Yesterday Robin and I scored a sighting of a golden eagle, circling above the Ute Museum on the southern edge of town. We can’t take a lot of credit for our birding skills, however, for we only saw it because we came across a woman outside the museum who was pointing heavenward. When we asked her “What are you pointing at, my good woman? “she answered “Golden eagle.” Thus our discovery.
We’re not too proud to take the scraps that others toss us.
I find myself marveling at the courage of Alexei Navalny. To be poisoned by agents of the Russian government, airlifted nearly dead to Germany for treatment, and then when you finally have recovered the strength to walk about you get right back on a plane and return to Russia. Where you are promptly arrested, as you knew you would be.
For generations, people arrested in Russia have had the habit of disappearing into huge and ugly prisons, anonymous graveyards, or camps in Siberia. And still he went back. I am in awe. It’s as if he is some completely different species of man … Homo intrepidus, perhaps.
A Dick Guindon cartoon. I repeat this one every winter.
It’s mud season here in Paradise. The remaining dirty snow and ice melt very slowly at the temperatures we are experiencing, just enough to keep the gumbo damp and treacherous. So we walk on concrete and asphalt 99% of the time. Maybe 99.9%. Word has reached us that the snow levels up on the Grand Mesa have finally reached the point where the XC-skiing is great. We’ll try to get up there this week and take advantage of that. It’s a favorite winter activity for us, even though we don’t pretend to be anything but perpetual beginners.
So far this winter has been an unusual one. The snowfalls have not been not epic anywhere, making travel more possible and predictable than ever. Of course, we’re not supposed to be traveling and who would we visit? We don’t have any friends in the dim-bulb section of the American populace … those people who walk about unmasked and show up at vaccination centers trying to prevent others from getting the care they need and want. So if we did show up at anyone’s house they would meet us with doors barred and refuse us entry. As they should.
The gods are laughing at us once again. Keep the roads open and take away the reasons to travel on them.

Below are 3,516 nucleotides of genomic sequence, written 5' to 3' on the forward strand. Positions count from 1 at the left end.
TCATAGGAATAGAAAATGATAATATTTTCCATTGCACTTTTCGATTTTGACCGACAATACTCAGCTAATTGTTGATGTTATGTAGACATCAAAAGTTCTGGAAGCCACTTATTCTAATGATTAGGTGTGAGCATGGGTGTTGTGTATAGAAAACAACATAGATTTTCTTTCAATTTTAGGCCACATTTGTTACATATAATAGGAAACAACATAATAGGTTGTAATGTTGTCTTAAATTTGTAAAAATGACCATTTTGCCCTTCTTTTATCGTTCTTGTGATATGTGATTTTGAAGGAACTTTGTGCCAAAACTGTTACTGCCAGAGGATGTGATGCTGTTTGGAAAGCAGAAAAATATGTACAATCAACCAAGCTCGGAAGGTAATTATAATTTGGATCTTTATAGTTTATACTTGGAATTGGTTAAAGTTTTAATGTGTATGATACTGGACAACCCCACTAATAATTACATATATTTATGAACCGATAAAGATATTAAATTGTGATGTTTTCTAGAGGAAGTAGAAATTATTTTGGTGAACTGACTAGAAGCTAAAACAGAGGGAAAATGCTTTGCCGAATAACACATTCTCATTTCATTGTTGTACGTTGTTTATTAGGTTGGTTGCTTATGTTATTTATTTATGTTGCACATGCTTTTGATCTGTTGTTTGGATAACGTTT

In 2008 Leonard Cohen recorded a live concert in London, where his backup singers were The Webb Sisters. One of the songs performed was If It Be Your Will … a quiet prayer. Cohen reads a few lines, then turns it over to the Webbs.
Thought you might like it. It’s kind of slow and hushed, as prayers tend to be. While it sounds as if it might have been written in Cohen’s last years of life, when he dealt often with themes of mortality, it actually showed up for the first time on an album of his that was issued in 1984, Various Positions.
On our walks we typically encounter about thirty people and 45 dogs. And even though I complain whenever we come upon some unattendeddog droppings on the hiking path, it’s obvious that the majority of dog owners are picking up after their pets very well. Because if they weren’t we’d be ankle deep in doggy doo-doo for certain. There are that many canines out there in this state.
If I didn’t know better, I’d swear that each new resident of Colorado was issued a dog when they applied for their new drivers’ licenses.
Well, Sir, here’s your new driver’s license. I think the picture turned out pretty well, don’t you?
It’s okay, I suppose, but why wouldn’t they let us smile?
And here’s your Colorado welcome gift.
Wait, that’s a dog. I have no use for a dog.
Come now, Sir, you want to fit in here, don’t you?
Then I need to tell you that anyone seen walking in Colorado without a dog on a leash is assumed to be a tourist.
Yes, really. So here … take the leash. The dog’s name is Heraklyon, and he is a new breed, called a peke-a-poo-a-lhasa-a-doberman, and they are no trouble at all.
This one has its teeth fastened in my ankle right now, is that normal?
Awwwww, he likes you already.